Skip to main content

Atropine: A New Therapy for Nearsightedness

Home » What’s New » Atropine: A New Therapy for Nearsightedness

Atropine: A New Therapy for Nearsightedness

Phropter girl 1280x480 preview2

As an eye care specialist, I prescribe many kids their first pair of glasses so they can function in school and see the world around them clearly.  This is one of my least favorite things to do and let me explain why.

There are better options from a health standpoint than giving a child glasses to see far.  If I prescribe a child glasses to correct nearsightedness (aka myopia), I expect that child will need a stronger prescription within a year.  Glasses can even accelerate how fast the child’s eyesight will worsen.

Glasses do nothing to address the main issue.  The child’s eyes are starting the long process of becoming extremely nearsighted and we add gasoline to the fire by only prescribing glasses.  This is the most important time in a child’s life to intervene and do something about them becoming nearsighted (myopic).

The term “Myopia control” means slowing down how fast nearsightedness is becoming worse year-after-year.  There are currently 3 myopia control methods. Two of the three involve special contact lenses called Ortho K and multifocal contacts, and one involves a special eye drop.  I’ll be focusing on the eye drop in this particular discussion.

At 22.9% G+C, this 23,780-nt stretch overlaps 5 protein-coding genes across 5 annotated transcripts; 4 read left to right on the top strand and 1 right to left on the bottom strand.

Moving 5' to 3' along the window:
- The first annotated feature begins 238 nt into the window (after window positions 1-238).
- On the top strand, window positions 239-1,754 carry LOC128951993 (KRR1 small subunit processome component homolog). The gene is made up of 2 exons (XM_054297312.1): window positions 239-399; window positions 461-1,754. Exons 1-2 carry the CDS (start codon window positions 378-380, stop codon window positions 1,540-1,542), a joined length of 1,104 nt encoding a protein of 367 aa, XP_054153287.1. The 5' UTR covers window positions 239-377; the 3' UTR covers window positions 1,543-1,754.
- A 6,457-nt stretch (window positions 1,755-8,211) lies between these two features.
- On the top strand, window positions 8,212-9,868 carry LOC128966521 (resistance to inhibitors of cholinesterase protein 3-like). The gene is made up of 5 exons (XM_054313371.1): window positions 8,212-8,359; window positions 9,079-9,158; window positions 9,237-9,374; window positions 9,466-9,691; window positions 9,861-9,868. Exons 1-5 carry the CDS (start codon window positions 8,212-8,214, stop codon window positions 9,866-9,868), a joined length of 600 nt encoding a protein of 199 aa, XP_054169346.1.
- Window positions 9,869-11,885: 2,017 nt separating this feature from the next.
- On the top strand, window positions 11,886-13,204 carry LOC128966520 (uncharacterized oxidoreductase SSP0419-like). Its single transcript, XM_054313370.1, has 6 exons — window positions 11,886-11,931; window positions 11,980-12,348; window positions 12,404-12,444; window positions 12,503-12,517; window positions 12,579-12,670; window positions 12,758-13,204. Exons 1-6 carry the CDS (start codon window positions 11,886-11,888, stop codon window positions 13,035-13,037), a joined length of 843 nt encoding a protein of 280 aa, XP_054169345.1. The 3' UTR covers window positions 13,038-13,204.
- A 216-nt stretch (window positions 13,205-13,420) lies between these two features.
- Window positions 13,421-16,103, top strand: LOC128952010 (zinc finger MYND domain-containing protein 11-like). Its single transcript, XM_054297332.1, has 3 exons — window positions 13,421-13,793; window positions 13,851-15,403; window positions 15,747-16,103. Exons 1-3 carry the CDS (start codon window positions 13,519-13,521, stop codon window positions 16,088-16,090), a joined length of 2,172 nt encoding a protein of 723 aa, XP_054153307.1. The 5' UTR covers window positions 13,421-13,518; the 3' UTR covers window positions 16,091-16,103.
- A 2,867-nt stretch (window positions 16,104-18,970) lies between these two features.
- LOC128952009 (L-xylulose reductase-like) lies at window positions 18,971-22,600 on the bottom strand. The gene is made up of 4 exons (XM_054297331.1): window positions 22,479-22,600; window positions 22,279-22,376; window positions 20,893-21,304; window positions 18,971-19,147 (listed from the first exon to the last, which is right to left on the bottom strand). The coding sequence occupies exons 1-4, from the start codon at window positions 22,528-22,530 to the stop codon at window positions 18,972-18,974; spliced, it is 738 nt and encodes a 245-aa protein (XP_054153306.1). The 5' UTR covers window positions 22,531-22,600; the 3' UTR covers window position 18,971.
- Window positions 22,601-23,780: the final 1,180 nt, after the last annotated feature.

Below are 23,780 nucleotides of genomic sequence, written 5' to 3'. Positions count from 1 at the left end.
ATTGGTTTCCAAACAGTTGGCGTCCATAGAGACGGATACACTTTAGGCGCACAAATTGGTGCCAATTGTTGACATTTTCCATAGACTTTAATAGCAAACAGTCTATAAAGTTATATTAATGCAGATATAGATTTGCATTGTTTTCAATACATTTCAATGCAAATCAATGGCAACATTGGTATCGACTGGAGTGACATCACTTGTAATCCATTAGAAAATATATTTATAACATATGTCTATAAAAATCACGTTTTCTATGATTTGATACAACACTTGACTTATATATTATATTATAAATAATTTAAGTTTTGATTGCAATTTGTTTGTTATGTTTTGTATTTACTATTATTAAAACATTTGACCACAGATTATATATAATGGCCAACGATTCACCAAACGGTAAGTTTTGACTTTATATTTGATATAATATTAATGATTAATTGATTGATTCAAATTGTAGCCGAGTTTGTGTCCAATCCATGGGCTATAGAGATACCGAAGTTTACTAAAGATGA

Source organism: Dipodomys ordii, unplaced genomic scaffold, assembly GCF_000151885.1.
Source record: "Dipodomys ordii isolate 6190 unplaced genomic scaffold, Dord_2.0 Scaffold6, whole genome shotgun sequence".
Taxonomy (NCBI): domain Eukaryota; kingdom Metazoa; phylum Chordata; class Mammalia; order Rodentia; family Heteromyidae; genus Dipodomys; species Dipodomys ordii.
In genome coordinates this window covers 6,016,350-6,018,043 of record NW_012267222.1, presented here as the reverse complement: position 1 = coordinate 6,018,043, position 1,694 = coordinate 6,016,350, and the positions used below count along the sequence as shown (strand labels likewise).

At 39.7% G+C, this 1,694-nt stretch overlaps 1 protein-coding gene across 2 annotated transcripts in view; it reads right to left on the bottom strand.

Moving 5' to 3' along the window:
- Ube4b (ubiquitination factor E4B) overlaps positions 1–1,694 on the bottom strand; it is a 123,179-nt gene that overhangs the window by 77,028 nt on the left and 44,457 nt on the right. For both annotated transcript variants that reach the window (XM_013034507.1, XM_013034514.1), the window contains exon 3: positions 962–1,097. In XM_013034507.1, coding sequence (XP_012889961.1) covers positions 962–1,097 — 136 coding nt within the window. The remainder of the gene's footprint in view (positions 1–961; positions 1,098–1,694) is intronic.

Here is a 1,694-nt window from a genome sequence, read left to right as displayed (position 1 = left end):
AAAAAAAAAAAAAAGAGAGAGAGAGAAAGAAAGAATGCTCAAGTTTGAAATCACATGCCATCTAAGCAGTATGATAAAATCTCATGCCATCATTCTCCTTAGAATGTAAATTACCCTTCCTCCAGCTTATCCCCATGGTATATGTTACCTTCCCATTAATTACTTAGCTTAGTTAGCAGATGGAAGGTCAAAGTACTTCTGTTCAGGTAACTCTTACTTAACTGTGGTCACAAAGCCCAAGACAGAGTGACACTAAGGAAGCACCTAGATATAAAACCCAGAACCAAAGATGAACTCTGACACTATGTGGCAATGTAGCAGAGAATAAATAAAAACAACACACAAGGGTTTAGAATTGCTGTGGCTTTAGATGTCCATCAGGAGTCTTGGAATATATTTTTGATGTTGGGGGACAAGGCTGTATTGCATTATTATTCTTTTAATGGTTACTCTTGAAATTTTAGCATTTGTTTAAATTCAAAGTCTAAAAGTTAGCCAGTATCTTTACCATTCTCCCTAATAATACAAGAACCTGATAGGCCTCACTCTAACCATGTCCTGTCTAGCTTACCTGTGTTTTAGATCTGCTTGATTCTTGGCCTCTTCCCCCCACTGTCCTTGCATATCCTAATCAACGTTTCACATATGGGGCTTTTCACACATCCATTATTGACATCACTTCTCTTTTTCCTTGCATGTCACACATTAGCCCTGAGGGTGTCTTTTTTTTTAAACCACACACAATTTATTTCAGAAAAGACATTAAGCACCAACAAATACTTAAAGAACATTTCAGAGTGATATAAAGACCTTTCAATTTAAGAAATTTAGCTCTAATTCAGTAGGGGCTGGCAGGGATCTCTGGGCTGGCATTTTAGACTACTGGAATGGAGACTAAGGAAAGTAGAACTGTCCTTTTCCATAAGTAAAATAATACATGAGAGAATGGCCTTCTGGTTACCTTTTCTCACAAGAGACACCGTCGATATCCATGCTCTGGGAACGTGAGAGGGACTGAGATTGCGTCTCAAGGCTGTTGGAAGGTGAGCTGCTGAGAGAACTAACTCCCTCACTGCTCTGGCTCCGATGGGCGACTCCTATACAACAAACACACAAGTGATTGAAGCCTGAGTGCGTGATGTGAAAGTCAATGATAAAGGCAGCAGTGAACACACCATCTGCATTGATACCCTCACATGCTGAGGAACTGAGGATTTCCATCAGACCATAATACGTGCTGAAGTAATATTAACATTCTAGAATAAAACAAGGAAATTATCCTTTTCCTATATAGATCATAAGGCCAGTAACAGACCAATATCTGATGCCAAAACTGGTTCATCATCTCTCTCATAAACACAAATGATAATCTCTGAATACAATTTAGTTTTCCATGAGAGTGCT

The special eye drop is called atropine, which is typically used in eye care to dilate the eyes and treat inflammation.  The normal dose to treat inflammation and dilate the eyes is 1.0%. Recent studies indicate that an ultra-low dose of just 0.01% atropine is an effective treatment to slow the progression of myopia in children and has essentially no side-effects. [ATOM I and ATOM II studies*]

The eye drop does not completely stop myopia from becoming worse, but it should slow the progress by about 50%.  So if your child’s eyes were worsening by 1.00 dioptor (the # on the glasses prescription) every year, we would expect only a 0.50 dioptor change every year after starting the atropine eye drop.

Using the drops will not improve eyesight, but it will decrease how bad a child’s eyesight will become.  Many kids using the atropine treatment will need glasses for reading and some may need progressive lens glasses for the classroom.

The drops are most effective when used throughout childhood and the best results occur when used until the mid-to-late teen years.  The lower we are able to keep the glasses prescription, the less eye disease the child will be at risk for as an adult, so treatment is recommended until the eyes are no longer becoming more nearsighted.

Like many things in medicine nowadays, the use of atropine for myopia control is considered an “off-label” use because it has not been evaluated by the FDA.  Because of this, children using atropine for myopia control are monitored every few months to make sure the treatment plan is safe and working effectively.

*The ATOM studies refer to Atropine Treatment of Myopia and can be read here []